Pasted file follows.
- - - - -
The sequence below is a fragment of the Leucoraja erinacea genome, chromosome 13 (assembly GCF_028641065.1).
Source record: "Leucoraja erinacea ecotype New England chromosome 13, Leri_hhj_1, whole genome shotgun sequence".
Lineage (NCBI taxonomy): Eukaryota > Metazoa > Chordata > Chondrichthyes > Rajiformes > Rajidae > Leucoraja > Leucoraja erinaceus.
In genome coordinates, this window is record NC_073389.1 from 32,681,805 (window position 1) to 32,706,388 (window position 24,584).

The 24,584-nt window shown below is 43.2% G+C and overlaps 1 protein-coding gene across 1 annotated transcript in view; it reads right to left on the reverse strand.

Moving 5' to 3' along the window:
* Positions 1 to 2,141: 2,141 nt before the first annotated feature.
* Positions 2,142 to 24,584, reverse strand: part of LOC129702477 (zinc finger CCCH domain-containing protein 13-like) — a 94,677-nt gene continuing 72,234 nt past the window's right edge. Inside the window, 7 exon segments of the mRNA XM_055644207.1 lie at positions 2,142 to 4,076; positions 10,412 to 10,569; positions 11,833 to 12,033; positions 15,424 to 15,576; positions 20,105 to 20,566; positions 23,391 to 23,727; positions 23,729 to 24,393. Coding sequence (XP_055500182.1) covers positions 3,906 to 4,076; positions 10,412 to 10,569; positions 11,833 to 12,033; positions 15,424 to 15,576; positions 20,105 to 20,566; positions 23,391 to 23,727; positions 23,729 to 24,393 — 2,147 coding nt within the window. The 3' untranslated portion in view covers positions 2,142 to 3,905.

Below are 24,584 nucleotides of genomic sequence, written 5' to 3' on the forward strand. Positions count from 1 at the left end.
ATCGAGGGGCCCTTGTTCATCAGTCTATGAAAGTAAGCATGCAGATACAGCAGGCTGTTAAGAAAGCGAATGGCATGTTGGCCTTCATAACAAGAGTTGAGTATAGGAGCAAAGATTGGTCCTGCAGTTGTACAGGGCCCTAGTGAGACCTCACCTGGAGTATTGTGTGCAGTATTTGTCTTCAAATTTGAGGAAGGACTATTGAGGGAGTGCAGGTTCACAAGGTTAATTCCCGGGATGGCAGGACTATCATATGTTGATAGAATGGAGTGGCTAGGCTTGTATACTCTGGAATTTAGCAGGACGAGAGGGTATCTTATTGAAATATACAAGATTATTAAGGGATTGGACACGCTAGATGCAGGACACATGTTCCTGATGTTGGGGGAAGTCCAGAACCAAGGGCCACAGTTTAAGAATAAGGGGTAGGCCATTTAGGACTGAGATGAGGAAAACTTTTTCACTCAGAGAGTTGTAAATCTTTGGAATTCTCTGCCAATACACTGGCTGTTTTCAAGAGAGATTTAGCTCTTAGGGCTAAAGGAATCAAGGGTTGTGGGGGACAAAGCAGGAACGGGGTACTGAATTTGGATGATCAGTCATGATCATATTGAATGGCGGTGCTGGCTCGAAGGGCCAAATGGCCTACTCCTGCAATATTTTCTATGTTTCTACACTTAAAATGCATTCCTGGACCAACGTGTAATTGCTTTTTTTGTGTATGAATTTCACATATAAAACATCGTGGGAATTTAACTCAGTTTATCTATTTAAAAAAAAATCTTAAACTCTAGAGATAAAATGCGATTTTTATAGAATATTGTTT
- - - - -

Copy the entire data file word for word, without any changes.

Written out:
The sequence below is a fragment of the Leucoraja erinacea genome, chromosome 13 (assembly GCF_028641065.1).
Source record: "Leucoraja erinacea ecotype New England chromosome 13, Leri_hhj_1, whole genome shotgun sequence".
Lineage (NCBI taxonomy): Eukaryota > Metazoa > Chordata > Chondrichthyes > Rajiformes > Rajidae > Leucoraja > Leucoraja erinaceus.
In genome coordinates, this window is record NC_073389.1 from 32,681,805 (window position 1) to 32,706,388 (window position 24,584).

The 24,584-nt window shown below is 43.2% G+C and overlaps 1 protein-coding gene across 1 annotated transcript in view; it reads right to left on the reverse strand.

Moving 5' to 3' along the window:
* Positions 1 to 2,141: 2,141 nt before the first annotated feature.
* Positions 2,142 to 24,584, reverse strand: part of LOC129702477 (zinc finger CCCH domain-containing protein 13-like) — a 94,677-nt gene continuing 72,234 nt past the window's right edge. Inside the window, 7 exon segments of the mRNA XM_055644207.1 lie at positions 2,142 to 4,076; positions 10,412 to 10,569; positions 11,833 to 12,033; positions 15,424 to 15,576; positions 20,105 to 20,566; positions 23,391 to 23,727; positions 23,729 to 24,393. Coding sequence (XP_055500182.1) covers positions 3,906 to 4,076; positions 10,412 to 10,569; positions 11,833 to 12,033; positions 15,424 to 15,576; positions 20,105 to 20,566; positions 23,391 to 23,727; positions 23,729 to 24,393 — 2,147 coding nt within the window. The 3' untranslated portion in view covers positions 2,142 to 3,905.

Below are 24,584 nucleotides of genomic sequence, written 5' to 3' on the forward strand. Positions count from 1 at the left end.
ATCGAGGGGCCCTTGTTCATCAGTCTATGAAAGTAAGCATGCAGATACAGCAGGCTGTTAAGAAAGCGAATGGCATGTTGGCCTTCATAACAAGAGTTGAGTATAGGAGCAAAGATTGGTCCTGCAGTTGTACAGGGCCCTAGTGAGACCTCACCTGGAGTATTGTGTGCAGTATTTGTCTTCAAATTTGAGGAAGGACTATTGAGGGAGTGCAGGTTCACAAGGTTAATTCCCGGGATGGCAGGACTATCATATGTTGATAGAATGGAGTGGCTAGGCTTGTATACTCTGGAATTTAGCAGGACGAGAGGGTATCTTATTGAAATATACAAGATTATTAAGGGATTGGACACGCTAGATGCAGGACACATGTTCCTGATGTTGGGGGAAGTCCAGAACCAAGGGCCACAGTTTAAGAATAAGGGGTAGGCCATTTAGGACTGAGATGAGGAAAACTTTTTCACTCAGAGAGTTGTAAATCTTTGGAATTCTCTGCCAATACACTGGCTGTTTTCAAGAGAGATTTAGCTCTTAGGGCTAAAGGAATCAAGGGTTGTGGGGGACAAAGCAGGAACGGGGTACTGAATTTGGATGATCAGTCATGATCATATTGAATGGCGGTGCTGGCTCGAAGGGCCAAATGGCCTACTCCTGCAATATTTTCTATGTTTCTACACTTAAAATGCATTCCTGGACCAACGTGTAATTGCTTTTTTTGTGTATGAATTTCACATATAAAACATCGTGGGAATTTAACTCAGTTTATCTATTTAAAAAAAAATCTTAAACTCTAGAGATAAAATGCGATTTTTATAGAATATTGTTT